Tuesday, October 18, 2011


My love isn’t good enough. It’s unwanted. I left it on the windowsill and now it’s gone off, spoiled, fly-blown, encased with scar tissue. All my photos have become diseased.

—Glenn Sloggett

Glenn Sloggett’s exhibition Filthy - a white trash (lost) love story is about rejection. Throughout his work he taps into the painful clarity of the moment where the lover realises that the beloved just doesn’t like them that much. They have absolutely no chance. The photographs are images of diseased flowers, a waiting dog, graffiti, bright plastic flowers with bright plastic brooms, armless mannequins, cars with tarpaulins on them hitched up on blocks and grinning eager looking skeletons in second hand stores. Each image tells us about how the lover sees themselves at that moment as somehow discarded and repellent. Sloggett also captures the way the outside world responds to signs of a broken hearted self—pity with a sort of bashful cringe. 

Accompanying the exhibition is a mixed tape of pain songs that range from the Johnny Cash version of Hurt to Hope there’s someone by Antony and the Johnsons. The beautiful melancholy of the music is like the story the lover tells themselves about their endurance, their stoicism and is the tender and romantic way of enjoying the suffering. In a corner of the room is a little plastic poo. This is the antithesis of the heartfelt and earnest music. The photographs themselves are emotionally somewhere in between the poo and the music. They portray the banality of an Ophelia complex or the affectation in a Nick Cave ‘angry man’ strut. These sombre melancholy expressions of the rejected self are seen as awkward and silly in bright suburban clarity and the sunny Australian ‘chin-up’ light.

This ‘lost love’ story, speaks of a blunt ache that is not received by the wider community with a great deal of compassion. Australians are not known for their great laments to lost love or rejection. There is a humour in Sloggett’s work that plays on this cultural cringe of displays of the pathetic. In Reservoir Dog the little fluffy terrier tied to the bench, is vigorously bouncing on his hind legs with his tongue out. He is waiting, and waiting for his master to release him and take him home. The photograph focuses on the steel of the bench and the cement of the pavement reinforcing a sense of the happy but impatient lap dog’s captivity. Blurred traffic rushes back and forth oblivious to the plight of the little dog—whose suffering is still kind of cute and funny.

 In Diseased Roses a scraggly looking rose bush with black spotted leaves produces a couple of lovely velvety looking red roses, the flower of emblematic of desire and love. In the background we see weeds, gumtrees, the roof of brick veneer suburban houses, brown lawn nature strips and asphalt roads. The melancholy and symbolism of the diseased roses seems like a Goth in full make-up walking through a suburban street in Glen Waverley on a summer’s day. Yet the image of the neglected garden is so familiar, like the yapping dog, the element of aberration in it could go totally unrecognised by the passer-by. This is part of the feeling of ‘filthiness’. There is the story of rejection and neglect told by the state of the objects in the photos. And then there is the basic acceptance and lack of empathy from an outside world who view this sort of pain as just embarrassing—all too normal and commonplace to be given much recognition.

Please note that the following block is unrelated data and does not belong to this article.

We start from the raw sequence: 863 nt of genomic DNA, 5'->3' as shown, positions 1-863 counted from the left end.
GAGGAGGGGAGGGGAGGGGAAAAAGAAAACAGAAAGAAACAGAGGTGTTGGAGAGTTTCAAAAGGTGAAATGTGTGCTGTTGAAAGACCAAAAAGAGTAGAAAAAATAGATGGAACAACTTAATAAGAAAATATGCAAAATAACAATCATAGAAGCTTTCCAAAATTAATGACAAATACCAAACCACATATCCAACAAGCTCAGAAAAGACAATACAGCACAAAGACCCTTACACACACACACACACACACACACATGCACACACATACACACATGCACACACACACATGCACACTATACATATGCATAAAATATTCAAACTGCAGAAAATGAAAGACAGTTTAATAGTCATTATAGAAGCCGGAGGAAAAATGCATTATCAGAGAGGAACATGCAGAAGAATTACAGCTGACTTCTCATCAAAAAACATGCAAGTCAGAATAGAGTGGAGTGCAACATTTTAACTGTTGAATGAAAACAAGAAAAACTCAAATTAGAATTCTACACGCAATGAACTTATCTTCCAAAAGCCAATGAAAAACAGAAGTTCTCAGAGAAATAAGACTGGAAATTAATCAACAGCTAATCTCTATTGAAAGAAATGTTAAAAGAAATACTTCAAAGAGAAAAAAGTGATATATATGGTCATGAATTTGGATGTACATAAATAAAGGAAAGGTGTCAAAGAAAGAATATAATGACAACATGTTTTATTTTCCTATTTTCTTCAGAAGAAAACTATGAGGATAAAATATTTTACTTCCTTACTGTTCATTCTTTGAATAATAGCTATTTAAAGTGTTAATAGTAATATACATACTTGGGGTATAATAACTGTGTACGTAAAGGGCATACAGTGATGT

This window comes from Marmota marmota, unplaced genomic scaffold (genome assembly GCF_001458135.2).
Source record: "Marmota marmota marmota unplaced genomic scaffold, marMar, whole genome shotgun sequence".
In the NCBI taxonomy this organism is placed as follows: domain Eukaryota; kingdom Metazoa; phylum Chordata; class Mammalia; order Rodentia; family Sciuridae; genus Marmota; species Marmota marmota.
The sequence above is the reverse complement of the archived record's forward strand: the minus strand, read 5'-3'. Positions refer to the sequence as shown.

There is a sense in all these works of not only the pain but also a helpless and misunderstood rage. The photograph of the writing in the cement pavement “You are alone” and the hot pink “Sux” seem to capture a frustrated attempt at catharsis. This sort of public announcement and public defilement seems a tough way to release the self-pity. The photographs give us the distance and the narrative to view these expressions of despair with sympathy. However, we imagine the real life response to the angst-ridden vandalism is that it’s just a bit ugly and annoying. 

In works like Amputee Op-Shop Bride and Plastic Flowers we read a certain shame in ‘trying too hard’. The glittering white wedding dress in the op shop window tells a story of a sullied fantasy. That the mannequin is missing an arm only adds to the absurdity of the rejectee dreaming of white weddings and happy-ever-afters. Similarly the trolley of bright and colourful fake flowers and plastic brooms seem like having too much make up for going down the street in hope that the cute guy is working at 7/11 today. It reminds me of line in the Dorothy Porter poetry book Monkey Mask
In love I have no style
My heart is decked out in bright pink tracksuit pants
Sloggett’s work captures the awkwardness and the obviousness of wanting someone too much to ‘play the game’ right.

In all these artworks there is tenderness and sympathy for the broken hearted. We imagine characters behind the emotions that are aroused by these images. The photographs depict a beauty in awkward and embarrassing emotions; emotions that are too often considered ok to get drunk over initially but are then best reserved for diary entries and private wallows with ice cream. 

Anna Newbold

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